Nestling on the western slopes of the Hambleton Hills lies a village that derives its name from Felix, one of a band of wandering monks who settled in these parts.

The village is, of course, Felixkirk and has a fine old church. This church of St Felix takes its name from the Burgundian monk Felix who preached religion in East Anglia.

The church contains two effigies in stone, one a figure of a knight clad in armour, the other the effigy of a lady. A lion accompanies the knight, a dog and the lady. It is not known if they were related, but it is thought they were not man and wife.

Nearby the village of Felixkirk is Mount St John, where a house of the Knights of the Order of St John, the Knights Hospitallers was formed. It was founded by William de Percy and endowed with land from local founders, the de Ros, de Mowbray and de Boltby and others.

The Knights Hospitallers built a hospital in Jerusalem to take care of pilgrims when they reached the Holy Land after their long and dangerous journey. Later they formed a military order to protect pilgrims from attacks by saracens and others.

The knights were of Augustinian leaning and wore a black habit with a white cross emblazoned across it. There were three main sections to the organisation – the knights who gave protection, the monks who gave religious support and teaching and the lay brothers who worked in the hospitals. They took vows of obedience, chastity and poverty and had no possessions apart from their weapons and their clothes.

But it was not all good that came out of the house on the Mount of St John as in Elizabethan times living at the Mount of St John was a priest of the name of William Harrington who met a cruel death. He was prosecuted for being a Popish recusant.

He was dragged out to be hanged, cut down while still kicking and after a fight with the hangman was disembowelled, slowly I presume, then his body butchered by quartering to end his miserable suffering.

Not far from Felixkirk is Nevison House, where another resident of this infamous area was hanged for his activities.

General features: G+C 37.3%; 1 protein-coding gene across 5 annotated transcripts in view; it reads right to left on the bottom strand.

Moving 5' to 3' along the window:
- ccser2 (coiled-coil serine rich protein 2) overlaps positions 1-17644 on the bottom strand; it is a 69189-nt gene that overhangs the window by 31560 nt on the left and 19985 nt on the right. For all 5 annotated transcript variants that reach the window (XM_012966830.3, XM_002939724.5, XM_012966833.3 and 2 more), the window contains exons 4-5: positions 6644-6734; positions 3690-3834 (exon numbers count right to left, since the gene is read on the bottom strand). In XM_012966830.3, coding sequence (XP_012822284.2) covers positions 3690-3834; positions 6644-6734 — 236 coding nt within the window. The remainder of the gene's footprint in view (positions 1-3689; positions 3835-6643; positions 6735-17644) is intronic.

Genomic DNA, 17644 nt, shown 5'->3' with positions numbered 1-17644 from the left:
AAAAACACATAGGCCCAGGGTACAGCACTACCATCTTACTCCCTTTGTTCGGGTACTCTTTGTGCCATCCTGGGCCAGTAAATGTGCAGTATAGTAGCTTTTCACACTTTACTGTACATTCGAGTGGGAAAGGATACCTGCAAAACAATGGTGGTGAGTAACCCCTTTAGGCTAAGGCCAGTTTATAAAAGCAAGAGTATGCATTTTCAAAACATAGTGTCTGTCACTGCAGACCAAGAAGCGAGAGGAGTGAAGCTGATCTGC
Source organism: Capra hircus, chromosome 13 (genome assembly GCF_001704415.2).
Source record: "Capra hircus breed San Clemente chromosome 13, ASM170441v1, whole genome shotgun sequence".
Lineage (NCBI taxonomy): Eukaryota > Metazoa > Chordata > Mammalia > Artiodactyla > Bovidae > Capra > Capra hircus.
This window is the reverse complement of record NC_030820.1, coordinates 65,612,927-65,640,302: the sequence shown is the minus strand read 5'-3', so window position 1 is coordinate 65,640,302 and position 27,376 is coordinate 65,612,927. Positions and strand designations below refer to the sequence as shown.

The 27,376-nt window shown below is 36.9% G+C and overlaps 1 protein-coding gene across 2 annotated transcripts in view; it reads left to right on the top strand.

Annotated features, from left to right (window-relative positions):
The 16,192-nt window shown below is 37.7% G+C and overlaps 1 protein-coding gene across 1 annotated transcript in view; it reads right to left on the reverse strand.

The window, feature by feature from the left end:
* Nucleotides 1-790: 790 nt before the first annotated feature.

William Nevison, the highwayman, lived there. Famous for his ride from Kent to York, he attained the name ‘Swift Nick’. After many robberies and daring escapes from prison, he visited the Magpie Inn at Wakefield, where he was captured and taken to York. There he was chained to prevent escape and duly hanged.

So let us set off on our cycle ride among nearly a 1,000 years of history among the knights of the Mount of St John and the shadow of the screaming ghosts of William Harrington and Swift Nick.

Your route

Leave the visitor centre turning left on to the A170 signed to Scarborough. Not far and the road bends left, turn right here signed Yorkshire Gliding Club and White Horse.

The road is fairly good here but soon deteriorates as it passes the gliding club to a narrow, bumpy road. You start a very steep descent now which is a test of your brakes as the corners are severe and the descent becomes even steeper. If you want to climb up the White Horse, turn into the car park on the right as you descend. Eventually, you reach a junction, turn right here signed to Kilburn.

Soon you arrive at Kilburn. Take the first turn right, signed to Bagby and Thirsk and start to climb. There are good all-round views from the top as you crest the hill, then after a couple of miles, keep a sharp eye out for a small junction on your right proclaiming ‘Local Traffic Only’ and ‘Cycle Route 65’.

Turn right here on to a narrow country road with sharp blind bends, gritty surface and a raised grass centre. Eventually you reach the A170. Go left signed to Thirsk with care to cycle along to the village of Sutton-under-Whitestone Cliff.

At the end of the village, go right signed to Boltby and Felixkirk and start to climb. Take care on this narrow, slippery twisty road as you make your way through some tremendous scenery to arrive at Felixkirk, turn right here signed to Boltby.

Pass the pub and the church as you leave the village still following signs for Boltby. This road features ascents and descents with grand views as you crest the hill and ride into Boltby village. Ascend out of the village, then descend, only to have a long, long steep ascent to follow.

At the top of the hill, keep straight ahead signed to Hawnby. Cycle through a small wood, then open country reveals more super views across the valley to Hawnby.

Look out for a small turn soon to the right signed to Murton Grange. Turn along here, pass the Grange and cycle along the usual narrow, gritty road to soon start a serious descent as the road deteriorates, becomes steeper and narrows even more. Take care through the ‘ford’ at the bottom then climb a steep hill.

At the top, follow the road to a junction. Keep straight ahead here, then at the next bend, leave the road to go straight ahead to miss out Old Byland village. At the junction turn right and follow the road into Cold Kirby. Go right here to cycle back to the visitor centre at Sutton Bank.

The facts

Distance – 20miles/32km.

Terrain – Very steep descents and ascents, narrow twisty roads.

Best map – OS Outdoor Leisure 26.

Start/grid ref – Sutton bank Visitor Centre, grid ref: 516831.

Refreshments – visitor centre and pubs in villages along the way.

Public toilets – visitor centre.

View a map of the Sutton Bank cycle ride>>